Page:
When it was revealed that asylum seekers in offshore detention centres were having abortions, I expected anti-abortion groups to be right onto it. The Prime Minister has been careful to avoid having his Catholic faith drawn into abortion debates, but I thought his proxies would step up and work toward a solution that didn't force this option. They were silent.
The World Congress of Families in Melbourne has attracted two federal Cabinet Ministers, Abetz and Kevin Andrews, as well as Victorian Attorney-General Robert Clark, and no doubt many other conservative politicians besides. The hue and cry surrounding political involvement in this event is reminiscent of a similar event before the 2007 election, addressed by then-Treasurer and putative PM Peter Costello, which also only served to alienate swinging voters. A speaker at WCF will put the case for the abortion-breast cancer link, Eric Abetz will host a reception for her, and he has diminished himself by his denials of support for her views.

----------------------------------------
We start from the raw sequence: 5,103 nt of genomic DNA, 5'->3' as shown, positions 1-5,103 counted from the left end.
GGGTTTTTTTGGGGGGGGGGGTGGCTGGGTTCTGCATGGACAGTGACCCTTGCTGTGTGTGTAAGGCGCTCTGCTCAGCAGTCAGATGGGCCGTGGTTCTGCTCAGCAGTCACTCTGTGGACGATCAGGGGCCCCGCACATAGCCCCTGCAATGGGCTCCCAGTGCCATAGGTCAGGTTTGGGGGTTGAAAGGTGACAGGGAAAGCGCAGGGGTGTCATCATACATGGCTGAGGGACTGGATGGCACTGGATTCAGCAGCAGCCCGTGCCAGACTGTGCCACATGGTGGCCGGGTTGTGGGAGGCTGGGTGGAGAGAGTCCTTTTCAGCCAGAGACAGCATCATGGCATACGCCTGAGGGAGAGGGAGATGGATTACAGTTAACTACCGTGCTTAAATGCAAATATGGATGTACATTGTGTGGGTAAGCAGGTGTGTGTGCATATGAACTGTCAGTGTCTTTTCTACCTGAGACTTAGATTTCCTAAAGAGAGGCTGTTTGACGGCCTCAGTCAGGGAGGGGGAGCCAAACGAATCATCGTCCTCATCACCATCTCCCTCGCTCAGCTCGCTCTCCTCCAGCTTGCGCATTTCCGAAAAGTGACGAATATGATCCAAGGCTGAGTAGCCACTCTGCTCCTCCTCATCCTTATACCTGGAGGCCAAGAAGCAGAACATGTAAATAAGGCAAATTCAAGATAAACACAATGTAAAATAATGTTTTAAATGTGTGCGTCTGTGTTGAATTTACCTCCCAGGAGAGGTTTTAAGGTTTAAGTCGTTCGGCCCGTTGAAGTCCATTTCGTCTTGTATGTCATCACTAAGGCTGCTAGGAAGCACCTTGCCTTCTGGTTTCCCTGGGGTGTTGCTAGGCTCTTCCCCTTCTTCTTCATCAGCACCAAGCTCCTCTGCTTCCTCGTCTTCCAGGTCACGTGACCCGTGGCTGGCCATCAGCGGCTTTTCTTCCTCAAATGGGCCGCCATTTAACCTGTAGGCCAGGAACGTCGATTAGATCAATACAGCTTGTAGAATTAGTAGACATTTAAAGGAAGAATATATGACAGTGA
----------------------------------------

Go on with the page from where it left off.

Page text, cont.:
Again, the fact that the panic merchants have been shown up as impotent rather than powerful is at the heart of anger like this. The WCF is designed to demonstrate enormous power by conservative Christianists. The dismissals by Abbott and Dutton make Abetz, Andrews, and Clark look like they're pandering, or engaged in some frolic of their own: neither of which reflect well on the Federal or Victorian Coalition governments.
The fact that the Christianist far right are angry with the government generally, and with Abbott, is neither here nor there. They are a small presence in Australian politics, cashed up to some extent but far from the leviathan that they are in US politics. They repel swinging, centrist voters.